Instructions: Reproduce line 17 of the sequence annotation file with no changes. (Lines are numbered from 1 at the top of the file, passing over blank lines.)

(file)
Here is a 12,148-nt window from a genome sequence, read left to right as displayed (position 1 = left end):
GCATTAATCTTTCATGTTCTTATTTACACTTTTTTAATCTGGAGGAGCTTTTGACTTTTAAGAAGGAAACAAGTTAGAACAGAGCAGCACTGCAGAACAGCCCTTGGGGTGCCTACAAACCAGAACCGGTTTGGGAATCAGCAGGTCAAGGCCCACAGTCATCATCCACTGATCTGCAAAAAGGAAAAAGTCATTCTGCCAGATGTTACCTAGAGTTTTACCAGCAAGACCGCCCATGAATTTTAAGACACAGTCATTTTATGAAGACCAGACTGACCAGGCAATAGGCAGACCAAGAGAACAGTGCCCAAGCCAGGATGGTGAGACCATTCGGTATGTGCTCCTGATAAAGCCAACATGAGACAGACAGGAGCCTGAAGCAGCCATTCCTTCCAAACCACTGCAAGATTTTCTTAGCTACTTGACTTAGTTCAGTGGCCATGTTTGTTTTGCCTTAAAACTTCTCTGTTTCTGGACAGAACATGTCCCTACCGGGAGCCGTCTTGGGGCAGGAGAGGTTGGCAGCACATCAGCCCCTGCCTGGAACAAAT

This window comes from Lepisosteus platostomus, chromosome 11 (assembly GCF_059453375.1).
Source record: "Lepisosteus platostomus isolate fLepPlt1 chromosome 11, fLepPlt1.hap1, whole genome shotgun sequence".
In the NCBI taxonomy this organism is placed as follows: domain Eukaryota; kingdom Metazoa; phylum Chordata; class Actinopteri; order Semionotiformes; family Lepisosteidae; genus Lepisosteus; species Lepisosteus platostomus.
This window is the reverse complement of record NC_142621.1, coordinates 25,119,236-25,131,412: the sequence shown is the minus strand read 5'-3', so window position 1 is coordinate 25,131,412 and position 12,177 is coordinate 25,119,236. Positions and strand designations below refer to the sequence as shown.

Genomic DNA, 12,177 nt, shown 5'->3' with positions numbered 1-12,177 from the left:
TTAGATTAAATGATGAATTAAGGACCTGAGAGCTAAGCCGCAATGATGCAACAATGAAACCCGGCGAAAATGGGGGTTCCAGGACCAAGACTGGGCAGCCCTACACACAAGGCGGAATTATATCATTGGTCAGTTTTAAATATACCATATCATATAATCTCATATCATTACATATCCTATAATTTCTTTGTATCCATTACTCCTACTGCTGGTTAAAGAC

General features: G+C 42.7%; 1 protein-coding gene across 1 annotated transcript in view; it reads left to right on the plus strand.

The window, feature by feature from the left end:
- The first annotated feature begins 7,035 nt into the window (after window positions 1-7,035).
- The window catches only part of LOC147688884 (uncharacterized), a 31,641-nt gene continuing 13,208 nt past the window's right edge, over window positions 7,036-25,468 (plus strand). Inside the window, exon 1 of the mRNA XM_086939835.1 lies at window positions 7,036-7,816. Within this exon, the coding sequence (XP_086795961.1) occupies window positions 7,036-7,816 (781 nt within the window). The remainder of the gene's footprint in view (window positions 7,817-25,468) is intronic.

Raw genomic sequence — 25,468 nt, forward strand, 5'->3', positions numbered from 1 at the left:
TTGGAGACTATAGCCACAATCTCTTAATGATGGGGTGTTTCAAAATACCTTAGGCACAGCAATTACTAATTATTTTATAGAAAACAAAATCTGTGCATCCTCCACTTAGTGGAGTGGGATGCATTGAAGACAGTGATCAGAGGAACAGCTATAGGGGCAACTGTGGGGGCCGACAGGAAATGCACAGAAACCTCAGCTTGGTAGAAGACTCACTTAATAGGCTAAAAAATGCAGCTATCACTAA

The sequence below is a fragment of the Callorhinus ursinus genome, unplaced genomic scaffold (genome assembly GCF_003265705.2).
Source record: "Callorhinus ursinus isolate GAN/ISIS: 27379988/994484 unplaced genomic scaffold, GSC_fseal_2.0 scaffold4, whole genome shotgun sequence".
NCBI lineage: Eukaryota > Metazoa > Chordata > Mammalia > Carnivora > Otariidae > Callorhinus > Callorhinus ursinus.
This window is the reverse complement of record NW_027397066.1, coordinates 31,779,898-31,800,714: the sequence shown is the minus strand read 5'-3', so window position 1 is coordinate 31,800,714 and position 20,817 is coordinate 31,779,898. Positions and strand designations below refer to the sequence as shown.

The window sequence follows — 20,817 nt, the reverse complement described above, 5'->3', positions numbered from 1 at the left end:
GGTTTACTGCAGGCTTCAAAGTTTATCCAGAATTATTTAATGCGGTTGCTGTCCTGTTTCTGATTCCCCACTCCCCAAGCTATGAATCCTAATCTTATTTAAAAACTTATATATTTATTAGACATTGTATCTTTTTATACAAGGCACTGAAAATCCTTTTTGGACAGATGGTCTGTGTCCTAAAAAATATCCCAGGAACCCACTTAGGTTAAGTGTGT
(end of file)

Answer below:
NCBI lineage: Eukaryota > Metazoa > Chordata > Mammalia > Carnivora > Otariidae > Callorhinus > Callorhinus ursinus.